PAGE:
The treatment of prostate cancer with the laparoscopic approach, especially by means of robotic-assisted laparoscopy, is slowly gaining acceptance throughout the world. Based on our experience, robotic prostatectomy for prostate cancer is clearly the more beneficial approach when compared to conventional open surgery. It is especially optimal for the medical traveler who requires a quick recovery.
The robotic prostatectomy procedure involves the surgical removal of the prostate gland through the use of the da Vinci Robotic Surgical System, which is composed of 3 major components: the camera which allows the surgeon to view the area being operated on; the robotic arms and instruments the surgeon uses to operate with; and a unique worktable where the physician views the surgical site and maneuvers the robotic arms from a remote location. The robot serves as an extension of the surgeon’s hands and eliminates the need for large incisions that are necessary in open surgery.
The first step in the process is for the surgeon to make a few small, dime-sized incisions in the patient’s abdomen. Then, small plastic tubes are placed in the incisions to keep them open while a tiny camera (laparoscope) and small robotic arms are inserted. The surgeon then maneuvers the laparoscope and robotic arms to remove the prostate gland. The procedure takes 1 to 2 hours typically.
There are several advantages to robotic prostatectomy. First, incisions are much smaller than open surgery and the surgeon has very precise control through the use of small robotic arms and tools. Comprehensive cancer control is enhanced because the robotic tools the surgeon uses afford a much clearer and magnified view of the prostate. This allows the surgeon to perform various nerve sparing techniques-so called the “Veil of Aphrodite.”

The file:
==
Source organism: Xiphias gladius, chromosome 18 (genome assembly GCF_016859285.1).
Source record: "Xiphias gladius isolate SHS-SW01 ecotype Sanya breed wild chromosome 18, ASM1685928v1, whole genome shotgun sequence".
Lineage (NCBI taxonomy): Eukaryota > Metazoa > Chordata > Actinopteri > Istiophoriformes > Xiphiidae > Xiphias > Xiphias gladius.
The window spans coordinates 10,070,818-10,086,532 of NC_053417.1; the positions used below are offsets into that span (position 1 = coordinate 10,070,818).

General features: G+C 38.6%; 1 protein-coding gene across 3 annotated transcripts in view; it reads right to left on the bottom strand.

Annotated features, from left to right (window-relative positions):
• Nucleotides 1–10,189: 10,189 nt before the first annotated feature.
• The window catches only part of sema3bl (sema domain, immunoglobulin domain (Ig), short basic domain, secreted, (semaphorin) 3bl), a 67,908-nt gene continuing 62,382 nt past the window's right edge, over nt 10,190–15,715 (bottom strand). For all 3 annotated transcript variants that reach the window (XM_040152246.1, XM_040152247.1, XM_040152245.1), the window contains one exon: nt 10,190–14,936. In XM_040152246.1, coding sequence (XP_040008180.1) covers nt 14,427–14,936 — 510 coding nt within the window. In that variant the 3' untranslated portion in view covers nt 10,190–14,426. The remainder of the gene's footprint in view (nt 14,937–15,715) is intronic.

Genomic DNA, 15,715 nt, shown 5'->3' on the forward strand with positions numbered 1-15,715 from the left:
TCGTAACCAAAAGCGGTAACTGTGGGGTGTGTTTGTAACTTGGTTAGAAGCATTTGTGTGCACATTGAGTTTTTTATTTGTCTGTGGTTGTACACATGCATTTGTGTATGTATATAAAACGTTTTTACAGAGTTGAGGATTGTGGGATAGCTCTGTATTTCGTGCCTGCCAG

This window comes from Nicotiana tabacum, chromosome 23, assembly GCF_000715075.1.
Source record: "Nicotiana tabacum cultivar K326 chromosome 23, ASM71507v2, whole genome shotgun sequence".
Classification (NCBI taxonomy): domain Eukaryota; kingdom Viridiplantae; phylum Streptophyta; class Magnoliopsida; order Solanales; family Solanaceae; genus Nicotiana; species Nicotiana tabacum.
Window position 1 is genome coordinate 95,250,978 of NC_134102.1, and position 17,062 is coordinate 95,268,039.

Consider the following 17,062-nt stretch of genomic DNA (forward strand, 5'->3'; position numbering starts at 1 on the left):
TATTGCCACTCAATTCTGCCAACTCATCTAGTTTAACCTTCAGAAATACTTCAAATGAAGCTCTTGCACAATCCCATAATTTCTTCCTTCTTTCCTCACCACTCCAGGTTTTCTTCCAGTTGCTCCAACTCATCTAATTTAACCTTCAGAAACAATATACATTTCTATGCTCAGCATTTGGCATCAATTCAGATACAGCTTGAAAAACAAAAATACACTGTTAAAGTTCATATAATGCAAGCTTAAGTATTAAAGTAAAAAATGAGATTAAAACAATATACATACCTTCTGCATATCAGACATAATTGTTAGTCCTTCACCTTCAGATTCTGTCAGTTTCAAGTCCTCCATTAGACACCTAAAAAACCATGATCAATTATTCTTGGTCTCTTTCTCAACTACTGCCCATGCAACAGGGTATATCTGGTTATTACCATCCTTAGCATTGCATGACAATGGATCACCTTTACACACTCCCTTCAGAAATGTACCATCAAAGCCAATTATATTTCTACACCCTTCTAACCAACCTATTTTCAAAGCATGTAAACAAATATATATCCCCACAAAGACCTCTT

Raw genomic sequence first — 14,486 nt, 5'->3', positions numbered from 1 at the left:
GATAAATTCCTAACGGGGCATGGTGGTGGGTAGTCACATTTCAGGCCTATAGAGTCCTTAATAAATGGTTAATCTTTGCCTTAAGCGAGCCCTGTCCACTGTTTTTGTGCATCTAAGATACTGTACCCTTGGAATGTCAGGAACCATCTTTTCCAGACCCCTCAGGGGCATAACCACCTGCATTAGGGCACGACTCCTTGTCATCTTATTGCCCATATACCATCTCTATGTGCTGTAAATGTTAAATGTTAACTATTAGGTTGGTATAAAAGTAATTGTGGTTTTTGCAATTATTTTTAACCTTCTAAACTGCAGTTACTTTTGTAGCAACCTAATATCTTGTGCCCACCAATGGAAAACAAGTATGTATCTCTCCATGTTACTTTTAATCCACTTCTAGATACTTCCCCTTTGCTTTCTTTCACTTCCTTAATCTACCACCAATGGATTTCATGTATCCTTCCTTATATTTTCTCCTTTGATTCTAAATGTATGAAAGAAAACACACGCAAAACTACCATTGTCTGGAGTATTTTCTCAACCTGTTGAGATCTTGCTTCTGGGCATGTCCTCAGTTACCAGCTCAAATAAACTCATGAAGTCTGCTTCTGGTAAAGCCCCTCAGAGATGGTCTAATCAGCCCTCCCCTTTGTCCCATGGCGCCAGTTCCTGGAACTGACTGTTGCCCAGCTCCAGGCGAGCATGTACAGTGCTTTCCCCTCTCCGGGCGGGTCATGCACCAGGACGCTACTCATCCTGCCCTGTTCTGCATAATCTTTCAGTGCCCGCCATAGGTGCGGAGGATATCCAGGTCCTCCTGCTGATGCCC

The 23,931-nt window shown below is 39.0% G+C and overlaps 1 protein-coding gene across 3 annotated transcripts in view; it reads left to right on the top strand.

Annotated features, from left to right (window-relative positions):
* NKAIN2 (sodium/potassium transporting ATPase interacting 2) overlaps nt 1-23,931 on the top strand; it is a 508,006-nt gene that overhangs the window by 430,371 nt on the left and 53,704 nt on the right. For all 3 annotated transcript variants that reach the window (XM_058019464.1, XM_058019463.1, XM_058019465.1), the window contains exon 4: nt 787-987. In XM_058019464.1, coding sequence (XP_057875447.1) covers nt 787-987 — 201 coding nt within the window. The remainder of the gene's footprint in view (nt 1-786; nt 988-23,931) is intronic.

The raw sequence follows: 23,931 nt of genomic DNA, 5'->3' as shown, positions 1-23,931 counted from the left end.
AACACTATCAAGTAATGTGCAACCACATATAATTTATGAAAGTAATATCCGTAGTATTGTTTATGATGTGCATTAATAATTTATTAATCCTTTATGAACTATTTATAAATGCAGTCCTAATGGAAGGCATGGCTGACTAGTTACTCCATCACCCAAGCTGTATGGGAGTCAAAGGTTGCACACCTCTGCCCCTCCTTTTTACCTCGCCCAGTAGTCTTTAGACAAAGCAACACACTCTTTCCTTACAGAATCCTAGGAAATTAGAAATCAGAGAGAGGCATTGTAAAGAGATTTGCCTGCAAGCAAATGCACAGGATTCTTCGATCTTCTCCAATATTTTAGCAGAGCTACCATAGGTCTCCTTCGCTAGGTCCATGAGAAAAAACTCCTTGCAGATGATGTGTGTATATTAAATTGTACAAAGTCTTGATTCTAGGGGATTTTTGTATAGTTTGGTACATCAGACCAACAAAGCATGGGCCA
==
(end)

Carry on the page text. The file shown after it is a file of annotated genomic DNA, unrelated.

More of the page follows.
Because the nerves around the prostate enable bladder control and erectile function, this advanced nerve-sparing procedure allows the patient to have better bladder control and a quicker return to sexual activity after surgery. Also, because of the small incisions, nerve sparing techniques and faster healing, pain is minimized and the patient is able to return to his or her normal activities more quickly. If the patient’s job involves long periods of sitting, he or she may return to work within 1-2 weeks. More strenuous working conditions may take up to 4-6 weeks.
Since July of 2005, our team has performed more than 500 robotic prostatectomies, with 97.2% of cases maintaining proper bladder control and 40.8% who showed perfect control during their 6-month follow-up. Also, 53.4% of our patients who were under 65 years and preoperatively potent returned to normal sexual functioning 6 months following the procedure.
Robotics is becoming the future of surgery, especially in the field of urology. Through delicate movements of the robotic arms, a surgeon has improved ability to spare the bladder and penile nerves, thus providing the patient with enhanced sexual and bladder functioning over the conventional open surgery approach.
Outside of urology, robotics has been expanded to cardiovascular, thoracic, gynecology and general surgeries, thus creating a new era in surgical intervention. With more than 1200 cases to date, our da Vinci program boasts the largest experience in the world among many cancers, including stomach, thyroid and colorectal cases. A robotic training center has also been established to further enrich this growing field.
Dr. Koon Ho Rha is a surgeon at Severance Hospital and Associate Professor of Urology at the Yonsei University College of Medicine in Seoul, South Korea. Upon completing his M.D. at Yonsei, Dr. Rha completed training in robotic and minimally invasive laparoscopic surgery at Johns Hopkins as an Engineering and Urology Endowed Fellow. He is skilled in advanced, complex laparoscopic surgical techniques including both retroperitoneal and transperitoneal methods and has extended his specialty to robotic surgery. He currently serves on the board of numerous international minimally invasive and robotic professional groups including the World Minimally Invasive Robotic Association (MIRA), Society of Urologic Robotic Surgery (SURS) and Engineering and Urology (E&U). He is also associate editor of the Journal of Robotic Surgery.